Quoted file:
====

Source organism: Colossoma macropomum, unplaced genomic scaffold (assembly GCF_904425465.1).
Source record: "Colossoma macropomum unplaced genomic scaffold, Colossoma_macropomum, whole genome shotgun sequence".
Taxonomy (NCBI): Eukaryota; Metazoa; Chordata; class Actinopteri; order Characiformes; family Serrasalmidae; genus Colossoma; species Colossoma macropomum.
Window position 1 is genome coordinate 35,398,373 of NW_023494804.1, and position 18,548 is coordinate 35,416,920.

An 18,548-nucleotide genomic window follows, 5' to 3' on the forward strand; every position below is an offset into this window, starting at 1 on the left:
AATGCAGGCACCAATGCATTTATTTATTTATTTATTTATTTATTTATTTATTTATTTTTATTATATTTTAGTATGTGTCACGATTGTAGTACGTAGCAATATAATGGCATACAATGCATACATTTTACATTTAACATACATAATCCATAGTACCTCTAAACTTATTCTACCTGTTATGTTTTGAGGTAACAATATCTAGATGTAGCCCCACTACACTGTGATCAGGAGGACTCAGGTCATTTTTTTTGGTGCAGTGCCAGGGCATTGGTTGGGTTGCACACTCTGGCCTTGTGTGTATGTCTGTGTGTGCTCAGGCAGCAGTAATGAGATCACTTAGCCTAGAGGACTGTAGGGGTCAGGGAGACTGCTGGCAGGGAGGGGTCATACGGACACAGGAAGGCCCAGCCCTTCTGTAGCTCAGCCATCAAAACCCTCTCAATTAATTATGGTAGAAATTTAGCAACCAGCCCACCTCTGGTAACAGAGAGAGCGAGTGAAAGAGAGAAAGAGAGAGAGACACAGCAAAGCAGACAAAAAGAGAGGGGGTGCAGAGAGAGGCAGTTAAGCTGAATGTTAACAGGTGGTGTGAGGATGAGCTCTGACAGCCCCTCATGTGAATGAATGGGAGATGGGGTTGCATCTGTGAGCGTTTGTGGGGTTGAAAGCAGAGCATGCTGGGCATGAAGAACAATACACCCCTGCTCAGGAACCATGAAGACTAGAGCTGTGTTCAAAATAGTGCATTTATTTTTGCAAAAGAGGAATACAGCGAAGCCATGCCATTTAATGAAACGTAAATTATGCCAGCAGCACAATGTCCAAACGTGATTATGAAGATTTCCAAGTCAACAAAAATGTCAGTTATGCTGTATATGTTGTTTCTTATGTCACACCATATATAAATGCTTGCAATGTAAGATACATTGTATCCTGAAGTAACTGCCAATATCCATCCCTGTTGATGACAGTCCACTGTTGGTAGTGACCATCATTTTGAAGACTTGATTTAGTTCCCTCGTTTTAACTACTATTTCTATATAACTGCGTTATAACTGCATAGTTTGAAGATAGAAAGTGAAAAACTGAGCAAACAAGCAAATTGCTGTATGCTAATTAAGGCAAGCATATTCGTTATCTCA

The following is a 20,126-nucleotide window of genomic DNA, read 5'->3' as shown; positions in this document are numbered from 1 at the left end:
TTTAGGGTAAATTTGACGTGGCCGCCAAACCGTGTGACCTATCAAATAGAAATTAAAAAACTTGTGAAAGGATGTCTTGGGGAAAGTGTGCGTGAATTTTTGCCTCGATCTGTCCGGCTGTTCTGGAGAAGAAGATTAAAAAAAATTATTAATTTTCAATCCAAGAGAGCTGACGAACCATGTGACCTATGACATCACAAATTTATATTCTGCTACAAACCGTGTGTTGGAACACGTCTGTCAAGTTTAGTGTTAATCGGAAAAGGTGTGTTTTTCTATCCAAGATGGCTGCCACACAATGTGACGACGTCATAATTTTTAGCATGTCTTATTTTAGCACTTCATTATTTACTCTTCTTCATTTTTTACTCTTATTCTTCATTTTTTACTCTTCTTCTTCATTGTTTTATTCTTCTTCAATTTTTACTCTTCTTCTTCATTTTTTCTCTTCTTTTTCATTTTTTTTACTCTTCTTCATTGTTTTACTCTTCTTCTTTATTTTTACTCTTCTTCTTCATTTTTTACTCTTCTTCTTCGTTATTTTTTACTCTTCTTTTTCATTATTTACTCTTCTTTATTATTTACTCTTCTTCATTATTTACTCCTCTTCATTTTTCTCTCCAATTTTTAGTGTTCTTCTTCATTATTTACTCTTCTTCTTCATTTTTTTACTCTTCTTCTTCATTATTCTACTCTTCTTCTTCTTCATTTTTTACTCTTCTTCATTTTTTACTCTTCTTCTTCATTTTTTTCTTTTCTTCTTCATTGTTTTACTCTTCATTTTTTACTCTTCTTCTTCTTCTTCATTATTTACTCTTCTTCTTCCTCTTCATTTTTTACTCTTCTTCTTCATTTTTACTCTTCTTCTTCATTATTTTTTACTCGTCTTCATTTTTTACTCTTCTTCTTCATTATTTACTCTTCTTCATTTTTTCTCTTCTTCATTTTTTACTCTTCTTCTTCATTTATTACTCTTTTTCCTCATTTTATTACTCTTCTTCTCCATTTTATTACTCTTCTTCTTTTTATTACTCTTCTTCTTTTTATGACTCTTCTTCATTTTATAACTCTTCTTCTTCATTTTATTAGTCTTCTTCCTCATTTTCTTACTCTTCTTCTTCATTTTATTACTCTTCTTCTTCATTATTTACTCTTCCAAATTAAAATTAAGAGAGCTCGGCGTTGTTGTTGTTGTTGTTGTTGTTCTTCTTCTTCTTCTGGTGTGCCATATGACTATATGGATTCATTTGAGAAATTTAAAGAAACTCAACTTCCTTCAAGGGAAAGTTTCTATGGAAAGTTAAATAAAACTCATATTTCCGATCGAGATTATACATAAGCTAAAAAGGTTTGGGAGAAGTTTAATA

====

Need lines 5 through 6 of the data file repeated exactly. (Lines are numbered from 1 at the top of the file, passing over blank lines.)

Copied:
An 18,548-nucleotide genomic window follows, 5' to 3' on the forward strand; every position below is an offset into this window, starting at 1 on the left:
AATGCAGGCACCAATGCATTTATTTATTTATTTATTTATTTATTTATTTATTTATTTTTATTATATTTTAGTATGTGTCACGATTGTAGTACGTAGCAATATAATGGCATACAATGCATACATTTTACATTTAACATACATAATCCATAGTACCTCTAAACTTATTCTACCTGTTATGTTTTGAGGTAACAATATCTAGATGTAGCCCCACTACACTGTGATCAGGAGGACTCAGGTCATTTTTTTTGGTGCAGTGCCAGGGCATTGGTTGGGTTGCACACTCTGGCCTTGTGTGTATGTCTGTGTGTGCTCAGGCAGCAGTAATGAGATCACTTAGCCTAGAGGACTGTAGGGGTCAGGGAGACTGCTGGCAGGGAGGGGTCATACGGACACAGGAAGGCCCAGCCCTTCTGTAGCTCAGCCATCAAAACCCTCTCAATTAATTATGGTAGAAATTTAGCAACCAGCCCACCTCTGGTAACAGAGAGAGCGAGTGAAAGAGAGAAAGAGAGAGAGACACAGCAAAGCAGACAAAAAGAGAGGGGGTGCAGAGAGAGGCAGTTAAGCTGAATGTTAACAGGTGGTGTGAGGATGAGCTCTGACAGCCCCTCATGTGAATGAATGGGAGATGGGGTTGCATCTGTGAGCGTTTGTGGGGTTGAAAGCAGAGCATGCTGGGCATGAAGAACAATACACCCCTGCTCAGGAACCATGAAGACTAGAGCTGTGTTCAAAATAGTGCATTTATTTTTGCAAAAGAGGAATACAGCGAAGCCATGCCATTTAATGAAACGTAAATTATGCCAGCAGCACAATGTCCAAACGTGATTATGAAGATTTCCAAGTCAACAAAAATGTCAGTTATGCTGTATATGTTGTTTCTTATGTCACACCATATATAAATGCTTGCAATGTAAGATACATTGTATCCTGAAGTAACTGCCAATATCCATCCCTGTTGATGACAGTCCACTGTTGGTAGTGACCATCATTTTGAAGACTTGATTTAGTTCCCTCGTTTTAACTACTATTTCTATATAACTGCGTTATAACTGCATAGTTTGAAGATAGAAAGTGAAAAACTGAGCAAACAAGCAAATTGCTGTATGCTAATTAAGGCAAGCATATTCGTTATCTCA